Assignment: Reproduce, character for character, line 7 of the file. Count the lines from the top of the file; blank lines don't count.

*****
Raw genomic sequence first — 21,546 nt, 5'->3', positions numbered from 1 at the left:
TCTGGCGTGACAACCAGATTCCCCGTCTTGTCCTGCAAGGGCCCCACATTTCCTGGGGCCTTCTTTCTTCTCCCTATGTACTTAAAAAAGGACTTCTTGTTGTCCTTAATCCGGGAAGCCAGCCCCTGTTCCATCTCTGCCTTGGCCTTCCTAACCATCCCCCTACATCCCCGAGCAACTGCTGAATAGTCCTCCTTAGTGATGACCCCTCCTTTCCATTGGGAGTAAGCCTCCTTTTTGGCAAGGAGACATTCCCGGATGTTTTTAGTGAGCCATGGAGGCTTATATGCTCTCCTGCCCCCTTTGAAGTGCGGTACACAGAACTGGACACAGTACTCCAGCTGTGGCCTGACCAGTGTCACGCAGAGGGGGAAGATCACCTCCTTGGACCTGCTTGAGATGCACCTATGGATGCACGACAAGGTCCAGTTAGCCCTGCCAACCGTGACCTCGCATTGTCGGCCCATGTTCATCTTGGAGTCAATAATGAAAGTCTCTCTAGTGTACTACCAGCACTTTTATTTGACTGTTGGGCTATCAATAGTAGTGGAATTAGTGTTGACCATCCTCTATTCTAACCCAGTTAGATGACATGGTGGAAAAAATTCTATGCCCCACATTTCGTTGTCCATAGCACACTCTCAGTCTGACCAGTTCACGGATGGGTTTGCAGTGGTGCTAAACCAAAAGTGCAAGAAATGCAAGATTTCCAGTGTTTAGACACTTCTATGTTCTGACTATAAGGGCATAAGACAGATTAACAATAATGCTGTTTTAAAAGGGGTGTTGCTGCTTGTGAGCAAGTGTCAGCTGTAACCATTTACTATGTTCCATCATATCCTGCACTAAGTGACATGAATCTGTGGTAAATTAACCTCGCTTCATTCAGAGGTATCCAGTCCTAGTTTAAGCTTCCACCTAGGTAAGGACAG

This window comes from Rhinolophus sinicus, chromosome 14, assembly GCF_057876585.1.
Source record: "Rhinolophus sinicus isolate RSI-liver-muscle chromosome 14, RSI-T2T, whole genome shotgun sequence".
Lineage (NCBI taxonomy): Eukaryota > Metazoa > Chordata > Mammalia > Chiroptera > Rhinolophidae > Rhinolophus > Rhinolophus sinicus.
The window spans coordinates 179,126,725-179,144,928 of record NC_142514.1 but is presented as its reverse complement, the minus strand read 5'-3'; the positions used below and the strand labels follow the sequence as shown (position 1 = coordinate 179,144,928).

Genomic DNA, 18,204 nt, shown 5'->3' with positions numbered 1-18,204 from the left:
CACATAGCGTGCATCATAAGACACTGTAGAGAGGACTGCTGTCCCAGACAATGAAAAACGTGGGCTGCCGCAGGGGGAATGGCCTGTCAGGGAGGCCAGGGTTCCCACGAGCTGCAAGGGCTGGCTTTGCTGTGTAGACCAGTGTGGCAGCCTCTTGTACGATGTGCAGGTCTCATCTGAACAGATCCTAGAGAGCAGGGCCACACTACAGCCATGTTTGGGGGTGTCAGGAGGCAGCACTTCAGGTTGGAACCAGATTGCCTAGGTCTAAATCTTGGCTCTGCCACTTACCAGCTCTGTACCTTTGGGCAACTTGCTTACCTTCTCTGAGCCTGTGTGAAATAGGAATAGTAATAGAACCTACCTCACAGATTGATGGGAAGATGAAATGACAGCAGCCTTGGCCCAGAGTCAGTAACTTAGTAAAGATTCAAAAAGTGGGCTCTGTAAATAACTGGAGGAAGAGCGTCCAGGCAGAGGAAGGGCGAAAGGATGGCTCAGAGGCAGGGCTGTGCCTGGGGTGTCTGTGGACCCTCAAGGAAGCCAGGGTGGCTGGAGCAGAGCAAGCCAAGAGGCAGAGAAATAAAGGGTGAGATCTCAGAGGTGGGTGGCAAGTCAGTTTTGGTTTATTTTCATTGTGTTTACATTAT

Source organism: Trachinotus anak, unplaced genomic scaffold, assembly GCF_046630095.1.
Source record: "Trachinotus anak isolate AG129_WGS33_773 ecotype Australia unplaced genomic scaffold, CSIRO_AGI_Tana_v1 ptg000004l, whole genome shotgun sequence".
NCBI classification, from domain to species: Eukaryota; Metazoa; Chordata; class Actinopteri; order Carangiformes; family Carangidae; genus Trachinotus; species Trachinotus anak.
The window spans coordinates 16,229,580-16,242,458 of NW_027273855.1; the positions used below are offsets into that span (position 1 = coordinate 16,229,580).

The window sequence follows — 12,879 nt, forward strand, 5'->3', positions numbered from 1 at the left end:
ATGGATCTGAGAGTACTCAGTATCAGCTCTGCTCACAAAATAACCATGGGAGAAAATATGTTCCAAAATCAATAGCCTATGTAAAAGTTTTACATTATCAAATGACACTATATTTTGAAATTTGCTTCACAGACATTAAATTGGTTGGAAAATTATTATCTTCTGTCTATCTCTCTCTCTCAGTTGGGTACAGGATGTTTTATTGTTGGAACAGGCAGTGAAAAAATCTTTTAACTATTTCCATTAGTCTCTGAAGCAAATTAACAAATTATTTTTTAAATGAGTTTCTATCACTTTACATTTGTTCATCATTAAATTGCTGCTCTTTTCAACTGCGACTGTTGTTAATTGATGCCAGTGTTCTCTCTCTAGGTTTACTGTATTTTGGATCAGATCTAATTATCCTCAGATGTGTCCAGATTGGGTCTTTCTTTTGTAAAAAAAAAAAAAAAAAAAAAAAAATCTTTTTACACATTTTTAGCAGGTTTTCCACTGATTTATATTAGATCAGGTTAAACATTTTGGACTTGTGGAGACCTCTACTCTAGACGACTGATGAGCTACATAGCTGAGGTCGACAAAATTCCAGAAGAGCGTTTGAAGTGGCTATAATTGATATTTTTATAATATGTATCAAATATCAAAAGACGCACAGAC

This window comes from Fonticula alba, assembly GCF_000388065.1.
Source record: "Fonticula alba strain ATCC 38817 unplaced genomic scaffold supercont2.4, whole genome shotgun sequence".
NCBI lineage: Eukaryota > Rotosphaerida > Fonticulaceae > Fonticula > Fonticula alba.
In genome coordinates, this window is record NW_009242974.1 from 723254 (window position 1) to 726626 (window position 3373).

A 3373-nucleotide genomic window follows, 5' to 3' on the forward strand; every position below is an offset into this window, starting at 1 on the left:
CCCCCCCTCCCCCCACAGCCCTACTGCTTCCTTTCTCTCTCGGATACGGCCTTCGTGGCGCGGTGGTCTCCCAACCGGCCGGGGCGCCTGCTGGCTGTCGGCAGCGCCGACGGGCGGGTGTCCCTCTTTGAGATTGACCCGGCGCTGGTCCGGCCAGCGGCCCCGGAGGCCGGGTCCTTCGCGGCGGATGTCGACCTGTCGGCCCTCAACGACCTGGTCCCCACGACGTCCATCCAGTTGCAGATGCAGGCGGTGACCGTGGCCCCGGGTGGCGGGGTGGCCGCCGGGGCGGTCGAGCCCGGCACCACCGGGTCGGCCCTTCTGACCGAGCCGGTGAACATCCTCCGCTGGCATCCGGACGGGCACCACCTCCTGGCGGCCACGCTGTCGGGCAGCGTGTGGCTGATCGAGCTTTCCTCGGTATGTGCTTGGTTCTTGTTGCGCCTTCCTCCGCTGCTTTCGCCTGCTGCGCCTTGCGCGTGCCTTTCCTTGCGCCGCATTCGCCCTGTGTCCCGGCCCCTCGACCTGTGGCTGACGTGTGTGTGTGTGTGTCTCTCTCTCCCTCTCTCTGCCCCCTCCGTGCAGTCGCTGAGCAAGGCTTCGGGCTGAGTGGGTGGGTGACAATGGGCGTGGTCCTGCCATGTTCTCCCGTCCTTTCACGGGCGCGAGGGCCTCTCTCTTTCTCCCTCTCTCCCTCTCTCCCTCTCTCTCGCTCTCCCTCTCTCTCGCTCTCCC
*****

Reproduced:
Genomic DNA, 18,204 nt, shown 5'->3' with positions numbered 1-18,204 from the left: